You might expect a private family business like this to charge accordingly, but no: their prices compare very reasonably with local supermarkets. We wonder how long they can go on, how long it will be before the Gayrauds and their like, the market cheesemongers, the fruit and vegetable traders, the sellers of olives, breads, smoked and cured meats, the little people who bring in their eggs and strawberries, honey and home baking, plums and apricots, aubergines and courgettes, herbs and spices are crushed beneath the steam-roller of mass just-in-time supermarket distribution and prices. Not only that: you won't find live poultry, rabbits or fish. Government public health regulations have seen to that. I can't decide whether I feel this is of benefit to mankind or not: part of the old France has undoubtedly gone, but on the other hand I'm alive and kicking enough to make the observation.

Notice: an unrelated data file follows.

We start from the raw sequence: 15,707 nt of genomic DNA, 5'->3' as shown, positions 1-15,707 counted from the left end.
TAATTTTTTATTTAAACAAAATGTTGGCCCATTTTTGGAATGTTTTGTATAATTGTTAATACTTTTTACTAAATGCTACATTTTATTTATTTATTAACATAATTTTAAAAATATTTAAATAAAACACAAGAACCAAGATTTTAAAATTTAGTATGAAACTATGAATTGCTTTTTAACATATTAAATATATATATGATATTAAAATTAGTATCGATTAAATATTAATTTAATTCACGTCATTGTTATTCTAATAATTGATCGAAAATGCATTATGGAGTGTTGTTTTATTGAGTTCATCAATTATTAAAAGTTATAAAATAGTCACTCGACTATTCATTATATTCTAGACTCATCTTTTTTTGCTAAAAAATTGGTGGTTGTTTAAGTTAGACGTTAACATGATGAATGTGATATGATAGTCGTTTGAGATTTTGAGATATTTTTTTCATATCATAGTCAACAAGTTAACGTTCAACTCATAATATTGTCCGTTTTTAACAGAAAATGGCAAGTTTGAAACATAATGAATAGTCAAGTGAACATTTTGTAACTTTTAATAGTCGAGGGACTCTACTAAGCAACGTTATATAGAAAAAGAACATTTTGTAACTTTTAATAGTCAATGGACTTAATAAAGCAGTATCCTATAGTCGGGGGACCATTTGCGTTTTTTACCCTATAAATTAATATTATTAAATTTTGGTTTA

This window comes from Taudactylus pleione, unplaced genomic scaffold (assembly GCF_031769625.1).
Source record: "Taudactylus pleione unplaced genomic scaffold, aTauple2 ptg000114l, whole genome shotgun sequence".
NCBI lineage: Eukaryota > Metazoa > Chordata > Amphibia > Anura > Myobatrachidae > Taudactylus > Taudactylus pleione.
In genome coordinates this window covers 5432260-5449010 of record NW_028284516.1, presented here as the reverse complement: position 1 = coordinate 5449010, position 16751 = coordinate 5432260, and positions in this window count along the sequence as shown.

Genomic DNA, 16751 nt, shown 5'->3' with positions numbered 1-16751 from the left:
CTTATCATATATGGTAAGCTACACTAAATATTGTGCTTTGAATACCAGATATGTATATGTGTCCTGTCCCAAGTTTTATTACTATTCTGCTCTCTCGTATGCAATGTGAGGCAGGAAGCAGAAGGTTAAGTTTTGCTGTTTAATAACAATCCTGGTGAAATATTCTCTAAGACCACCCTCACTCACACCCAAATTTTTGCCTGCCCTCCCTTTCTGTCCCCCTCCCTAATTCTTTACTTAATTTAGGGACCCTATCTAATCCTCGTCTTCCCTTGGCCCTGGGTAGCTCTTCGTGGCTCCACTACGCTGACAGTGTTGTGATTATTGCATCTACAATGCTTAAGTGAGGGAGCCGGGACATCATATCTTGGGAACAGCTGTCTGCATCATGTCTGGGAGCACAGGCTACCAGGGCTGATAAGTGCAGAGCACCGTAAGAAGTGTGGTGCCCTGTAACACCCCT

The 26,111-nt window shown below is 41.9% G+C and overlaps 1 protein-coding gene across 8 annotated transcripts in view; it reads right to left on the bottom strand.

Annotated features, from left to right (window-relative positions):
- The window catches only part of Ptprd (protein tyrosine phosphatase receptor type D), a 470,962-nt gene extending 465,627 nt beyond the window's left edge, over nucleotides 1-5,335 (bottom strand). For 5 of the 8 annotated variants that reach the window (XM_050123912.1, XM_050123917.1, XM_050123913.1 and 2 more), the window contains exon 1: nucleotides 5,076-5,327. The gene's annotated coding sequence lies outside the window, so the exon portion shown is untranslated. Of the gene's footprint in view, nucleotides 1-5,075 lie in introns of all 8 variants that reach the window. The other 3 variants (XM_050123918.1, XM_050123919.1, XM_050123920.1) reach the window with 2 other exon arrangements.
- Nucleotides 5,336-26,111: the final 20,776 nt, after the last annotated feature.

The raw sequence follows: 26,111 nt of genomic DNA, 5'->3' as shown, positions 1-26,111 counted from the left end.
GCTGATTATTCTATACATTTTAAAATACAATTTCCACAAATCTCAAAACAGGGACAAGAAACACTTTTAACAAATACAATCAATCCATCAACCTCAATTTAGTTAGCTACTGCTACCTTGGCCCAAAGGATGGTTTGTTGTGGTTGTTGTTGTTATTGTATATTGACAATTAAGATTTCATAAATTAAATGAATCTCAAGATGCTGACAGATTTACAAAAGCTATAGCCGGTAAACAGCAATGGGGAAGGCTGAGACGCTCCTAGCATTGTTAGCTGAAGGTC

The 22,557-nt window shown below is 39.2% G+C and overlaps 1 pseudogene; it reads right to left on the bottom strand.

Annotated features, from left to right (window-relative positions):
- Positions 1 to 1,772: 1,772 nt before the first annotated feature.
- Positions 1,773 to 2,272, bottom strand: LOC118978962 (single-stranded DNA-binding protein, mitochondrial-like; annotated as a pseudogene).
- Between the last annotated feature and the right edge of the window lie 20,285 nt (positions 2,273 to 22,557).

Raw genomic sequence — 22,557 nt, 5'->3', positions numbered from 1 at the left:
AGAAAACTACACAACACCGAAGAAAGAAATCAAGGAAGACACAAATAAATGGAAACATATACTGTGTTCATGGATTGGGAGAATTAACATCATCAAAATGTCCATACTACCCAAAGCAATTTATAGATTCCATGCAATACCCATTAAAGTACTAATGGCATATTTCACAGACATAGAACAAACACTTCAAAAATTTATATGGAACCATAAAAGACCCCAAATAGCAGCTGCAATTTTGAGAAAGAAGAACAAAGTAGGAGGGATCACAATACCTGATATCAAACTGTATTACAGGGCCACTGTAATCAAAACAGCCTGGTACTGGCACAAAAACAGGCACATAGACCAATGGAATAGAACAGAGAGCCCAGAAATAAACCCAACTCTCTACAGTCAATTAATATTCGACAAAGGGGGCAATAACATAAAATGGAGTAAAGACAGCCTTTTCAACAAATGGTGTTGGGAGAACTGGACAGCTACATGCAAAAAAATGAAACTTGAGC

I don't know what I feel about the future of street markets, such a marked and attractive feature of traditional French provincial life for so long. Not too promising, maybe. Here's someone else who clearly feels quite dubious about it too.